It is now crucial for RIAs to consider the ESG investing trend in order to remain relevant in the sustainable investing world. Find out how important it is for RIAs to integrate ESG trends into their practice below and through Think Advisor.
Investment advisors who don’t offer environmental, social and governance investments in their practice might miss out on today’s largest generational trend in money management. Not only are experts seeing a surge of interest in ESG investment by millennials and women – two key demographics who either are currently controlling or about to control immense wealth as the transfer of assets occurs or they grow more enmeshed in investment – companies have incorporated ESG into their business practices due to investor demand. “Get with the program” was the warning by two experts to RIAs attending a Morningstar Investment Conference session on how to incorporate sustainable practices into an advisory business.
And the facts bear out the warning given by Paul Ellis of Paul Ellis Consulting and Jeffrey Gitterman, co-founding partner of Gitterman Wealth Management, both who manage or consult on sustainable practices. Gitterman says the data on ESG has become more material and is seen regularly in the daily news. “In 1985, 80% of a company’s stock performance was based on financial metrics. Today, 80% of a company’s stock performance is based on mostly brand identity and customer loyalty, and the only tools that allow you to screen for predictability around those issues are ESG,” he said.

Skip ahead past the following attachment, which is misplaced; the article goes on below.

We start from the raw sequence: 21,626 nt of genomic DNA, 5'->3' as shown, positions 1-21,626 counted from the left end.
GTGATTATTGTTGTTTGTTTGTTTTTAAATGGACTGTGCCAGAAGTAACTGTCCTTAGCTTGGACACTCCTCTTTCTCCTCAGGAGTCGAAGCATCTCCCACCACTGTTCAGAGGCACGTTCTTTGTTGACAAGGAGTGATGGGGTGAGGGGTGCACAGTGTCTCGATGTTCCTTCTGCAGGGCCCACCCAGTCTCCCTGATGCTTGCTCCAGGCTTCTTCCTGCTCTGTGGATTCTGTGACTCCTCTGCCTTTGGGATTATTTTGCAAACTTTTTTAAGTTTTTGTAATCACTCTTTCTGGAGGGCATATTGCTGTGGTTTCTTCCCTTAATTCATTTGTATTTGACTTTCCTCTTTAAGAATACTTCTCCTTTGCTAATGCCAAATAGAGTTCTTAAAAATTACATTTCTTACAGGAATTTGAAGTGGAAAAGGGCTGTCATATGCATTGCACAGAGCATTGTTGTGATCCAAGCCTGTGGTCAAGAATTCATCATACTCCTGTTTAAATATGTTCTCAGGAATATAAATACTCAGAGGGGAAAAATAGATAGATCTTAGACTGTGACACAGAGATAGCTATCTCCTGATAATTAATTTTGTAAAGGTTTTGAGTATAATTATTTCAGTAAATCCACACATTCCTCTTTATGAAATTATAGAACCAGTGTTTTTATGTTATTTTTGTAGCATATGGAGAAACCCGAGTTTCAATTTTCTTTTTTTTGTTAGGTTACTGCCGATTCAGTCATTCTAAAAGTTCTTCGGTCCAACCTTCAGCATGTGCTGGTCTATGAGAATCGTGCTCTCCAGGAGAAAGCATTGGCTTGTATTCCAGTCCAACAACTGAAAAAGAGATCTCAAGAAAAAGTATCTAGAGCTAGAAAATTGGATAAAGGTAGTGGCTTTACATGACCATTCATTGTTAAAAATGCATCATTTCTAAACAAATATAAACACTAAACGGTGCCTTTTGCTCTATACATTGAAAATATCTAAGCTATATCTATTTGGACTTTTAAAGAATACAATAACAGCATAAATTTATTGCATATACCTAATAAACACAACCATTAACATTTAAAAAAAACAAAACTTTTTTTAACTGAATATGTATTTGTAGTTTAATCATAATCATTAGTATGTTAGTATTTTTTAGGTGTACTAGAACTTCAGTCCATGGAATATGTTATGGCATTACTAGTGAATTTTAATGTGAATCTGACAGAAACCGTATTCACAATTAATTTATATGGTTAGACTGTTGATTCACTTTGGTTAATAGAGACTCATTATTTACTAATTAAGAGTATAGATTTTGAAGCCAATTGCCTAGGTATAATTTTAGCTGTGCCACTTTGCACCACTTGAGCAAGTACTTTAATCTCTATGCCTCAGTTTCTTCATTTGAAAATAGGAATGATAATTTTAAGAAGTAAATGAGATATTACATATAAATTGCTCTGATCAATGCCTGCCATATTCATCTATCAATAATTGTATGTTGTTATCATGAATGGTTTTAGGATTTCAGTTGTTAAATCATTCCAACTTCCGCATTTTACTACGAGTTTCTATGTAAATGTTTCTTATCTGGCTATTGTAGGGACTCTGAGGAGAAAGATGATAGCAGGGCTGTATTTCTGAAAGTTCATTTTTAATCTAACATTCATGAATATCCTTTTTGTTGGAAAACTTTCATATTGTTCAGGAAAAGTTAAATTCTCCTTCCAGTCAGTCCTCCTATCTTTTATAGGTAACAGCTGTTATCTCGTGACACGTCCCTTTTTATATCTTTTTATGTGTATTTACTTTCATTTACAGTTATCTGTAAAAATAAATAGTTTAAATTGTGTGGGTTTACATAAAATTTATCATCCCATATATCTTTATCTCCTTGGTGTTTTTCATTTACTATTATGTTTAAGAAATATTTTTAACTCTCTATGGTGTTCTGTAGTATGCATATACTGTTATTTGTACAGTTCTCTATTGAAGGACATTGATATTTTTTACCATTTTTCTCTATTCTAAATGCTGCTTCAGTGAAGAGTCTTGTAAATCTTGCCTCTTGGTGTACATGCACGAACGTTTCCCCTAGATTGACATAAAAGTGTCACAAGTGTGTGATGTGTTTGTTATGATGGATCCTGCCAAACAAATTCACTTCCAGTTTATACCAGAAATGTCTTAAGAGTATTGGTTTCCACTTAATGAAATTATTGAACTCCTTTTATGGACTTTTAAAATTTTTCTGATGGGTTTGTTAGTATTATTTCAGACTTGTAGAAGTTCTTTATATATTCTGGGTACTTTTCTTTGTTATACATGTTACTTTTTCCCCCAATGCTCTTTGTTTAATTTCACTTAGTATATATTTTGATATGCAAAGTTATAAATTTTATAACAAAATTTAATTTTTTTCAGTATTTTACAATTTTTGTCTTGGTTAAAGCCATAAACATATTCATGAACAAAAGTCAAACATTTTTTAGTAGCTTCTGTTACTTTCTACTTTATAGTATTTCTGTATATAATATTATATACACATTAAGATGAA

Ellis said to get a feel of his clients, he would take a simple survey listing all ESG metrics, which not only helped him direct client portfolios, but also enabled him to speak with asset managers on what his clients were interested in, for example 10% cared about carbon dioxide pollution, while another 15% were focused on water issues.
He said another trend he’s seeing is in adult children of baby boomer clients. “About 80% said if an advisor isn’t using ESG metrics in portfolio performance valuation, they would leave [the firm when they inherit their parents’ assets],” he said. Further, those who have or inherit legacy stock positions are using those to become more activist shareholders.